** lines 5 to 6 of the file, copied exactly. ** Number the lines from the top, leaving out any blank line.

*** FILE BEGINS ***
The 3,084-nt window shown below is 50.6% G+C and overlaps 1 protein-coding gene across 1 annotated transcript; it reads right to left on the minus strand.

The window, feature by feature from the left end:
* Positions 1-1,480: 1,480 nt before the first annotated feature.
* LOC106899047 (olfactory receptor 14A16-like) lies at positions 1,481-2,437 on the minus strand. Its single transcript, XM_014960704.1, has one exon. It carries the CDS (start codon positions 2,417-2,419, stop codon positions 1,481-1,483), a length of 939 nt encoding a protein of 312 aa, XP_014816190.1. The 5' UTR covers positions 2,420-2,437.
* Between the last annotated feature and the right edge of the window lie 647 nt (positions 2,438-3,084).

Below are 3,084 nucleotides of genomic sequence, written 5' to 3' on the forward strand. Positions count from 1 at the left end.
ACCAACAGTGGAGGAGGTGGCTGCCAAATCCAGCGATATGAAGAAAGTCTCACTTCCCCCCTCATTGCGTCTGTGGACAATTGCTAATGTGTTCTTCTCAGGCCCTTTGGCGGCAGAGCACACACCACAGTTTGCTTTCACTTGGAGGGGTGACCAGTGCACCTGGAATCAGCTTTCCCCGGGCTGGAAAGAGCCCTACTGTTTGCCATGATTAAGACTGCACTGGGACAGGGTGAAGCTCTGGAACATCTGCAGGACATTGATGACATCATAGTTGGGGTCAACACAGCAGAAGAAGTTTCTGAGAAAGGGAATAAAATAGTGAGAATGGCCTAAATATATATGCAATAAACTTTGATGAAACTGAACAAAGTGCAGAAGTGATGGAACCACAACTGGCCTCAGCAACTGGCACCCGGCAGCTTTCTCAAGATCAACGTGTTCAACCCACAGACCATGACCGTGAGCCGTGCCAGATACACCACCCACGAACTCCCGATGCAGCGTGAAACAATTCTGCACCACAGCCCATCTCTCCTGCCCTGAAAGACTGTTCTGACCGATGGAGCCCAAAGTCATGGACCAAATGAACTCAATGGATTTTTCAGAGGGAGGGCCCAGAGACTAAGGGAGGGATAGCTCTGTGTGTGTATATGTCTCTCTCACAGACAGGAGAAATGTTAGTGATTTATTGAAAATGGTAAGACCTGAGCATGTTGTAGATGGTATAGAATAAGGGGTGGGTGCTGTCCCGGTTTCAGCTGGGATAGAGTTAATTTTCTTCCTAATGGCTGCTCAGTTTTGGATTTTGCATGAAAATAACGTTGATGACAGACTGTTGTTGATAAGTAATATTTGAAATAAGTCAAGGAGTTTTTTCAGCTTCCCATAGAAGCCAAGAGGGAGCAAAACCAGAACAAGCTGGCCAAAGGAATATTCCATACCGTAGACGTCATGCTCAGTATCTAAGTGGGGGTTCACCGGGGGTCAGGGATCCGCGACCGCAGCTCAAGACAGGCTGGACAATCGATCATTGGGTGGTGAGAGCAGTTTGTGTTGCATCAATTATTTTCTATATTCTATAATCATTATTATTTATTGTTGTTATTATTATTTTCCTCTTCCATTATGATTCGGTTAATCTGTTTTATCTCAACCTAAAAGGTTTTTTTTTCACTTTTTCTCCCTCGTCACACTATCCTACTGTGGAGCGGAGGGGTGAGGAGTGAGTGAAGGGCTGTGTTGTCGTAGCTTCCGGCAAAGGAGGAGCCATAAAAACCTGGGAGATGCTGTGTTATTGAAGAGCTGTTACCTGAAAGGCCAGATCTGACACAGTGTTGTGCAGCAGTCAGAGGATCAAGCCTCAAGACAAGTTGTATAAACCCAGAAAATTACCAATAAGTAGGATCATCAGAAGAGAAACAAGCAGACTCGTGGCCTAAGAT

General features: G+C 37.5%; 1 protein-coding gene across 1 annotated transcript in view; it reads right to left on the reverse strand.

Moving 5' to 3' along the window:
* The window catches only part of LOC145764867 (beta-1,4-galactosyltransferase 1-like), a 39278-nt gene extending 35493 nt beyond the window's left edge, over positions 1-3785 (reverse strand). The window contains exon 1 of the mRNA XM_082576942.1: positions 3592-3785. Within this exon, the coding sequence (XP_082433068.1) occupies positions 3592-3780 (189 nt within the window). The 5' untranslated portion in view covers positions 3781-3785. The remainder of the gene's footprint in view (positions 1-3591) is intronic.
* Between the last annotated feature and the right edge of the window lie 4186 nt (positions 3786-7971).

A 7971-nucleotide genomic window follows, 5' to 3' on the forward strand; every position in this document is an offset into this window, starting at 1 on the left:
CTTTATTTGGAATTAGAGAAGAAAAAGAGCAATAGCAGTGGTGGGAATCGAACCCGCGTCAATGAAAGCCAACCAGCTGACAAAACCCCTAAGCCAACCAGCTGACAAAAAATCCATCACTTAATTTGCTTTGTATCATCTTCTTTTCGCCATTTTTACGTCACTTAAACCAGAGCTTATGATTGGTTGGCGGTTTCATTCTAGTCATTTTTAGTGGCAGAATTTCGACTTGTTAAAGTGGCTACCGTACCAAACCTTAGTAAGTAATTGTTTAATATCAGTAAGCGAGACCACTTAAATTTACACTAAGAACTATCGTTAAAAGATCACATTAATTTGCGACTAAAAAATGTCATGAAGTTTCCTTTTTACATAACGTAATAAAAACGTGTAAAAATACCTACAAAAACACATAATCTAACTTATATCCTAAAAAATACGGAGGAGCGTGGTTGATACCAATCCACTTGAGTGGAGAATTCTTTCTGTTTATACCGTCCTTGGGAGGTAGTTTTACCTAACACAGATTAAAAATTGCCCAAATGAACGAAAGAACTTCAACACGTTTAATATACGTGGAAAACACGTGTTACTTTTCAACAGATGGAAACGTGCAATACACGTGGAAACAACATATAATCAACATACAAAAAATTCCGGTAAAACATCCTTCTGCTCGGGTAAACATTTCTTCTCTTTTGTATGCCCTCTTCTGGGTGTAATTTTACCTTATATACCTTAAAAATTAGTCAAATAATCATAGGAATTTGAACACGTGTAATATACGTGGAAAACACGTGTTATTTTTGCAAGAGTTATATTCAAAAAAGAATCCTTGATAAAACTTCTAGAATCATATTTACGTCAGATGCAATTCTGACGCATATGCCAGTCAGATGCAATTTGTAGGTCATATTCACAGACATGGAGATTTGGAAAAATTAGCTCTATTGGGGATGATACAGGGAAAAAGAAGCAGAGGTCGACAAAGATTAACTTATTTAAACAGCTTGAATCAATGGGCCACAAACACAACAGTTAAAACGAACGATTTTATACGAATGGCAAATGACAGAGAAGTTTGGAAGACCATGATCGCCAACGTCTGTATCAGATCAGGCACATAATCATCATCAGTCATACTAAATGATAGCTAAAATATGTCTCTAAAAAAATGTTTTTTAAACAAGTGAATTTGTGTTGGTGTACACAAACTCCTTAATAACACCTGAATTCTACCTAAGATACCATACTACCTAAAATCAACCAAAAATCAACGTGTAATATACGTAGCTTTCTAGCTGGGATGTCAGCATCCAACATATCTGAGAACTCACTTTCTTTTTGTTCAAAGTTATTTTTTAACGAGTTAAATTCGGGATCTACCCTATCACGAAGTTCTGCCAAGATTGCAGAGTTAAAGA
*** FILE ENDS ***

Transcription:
* Between the last annotated feature and the right edge of the window lie 647 nt (positions 2,438-3,084).

Below are 3,084 nucleotides of genomic sequence, written 5' to 3' on the forward strand. Positions count from 1 at the left end.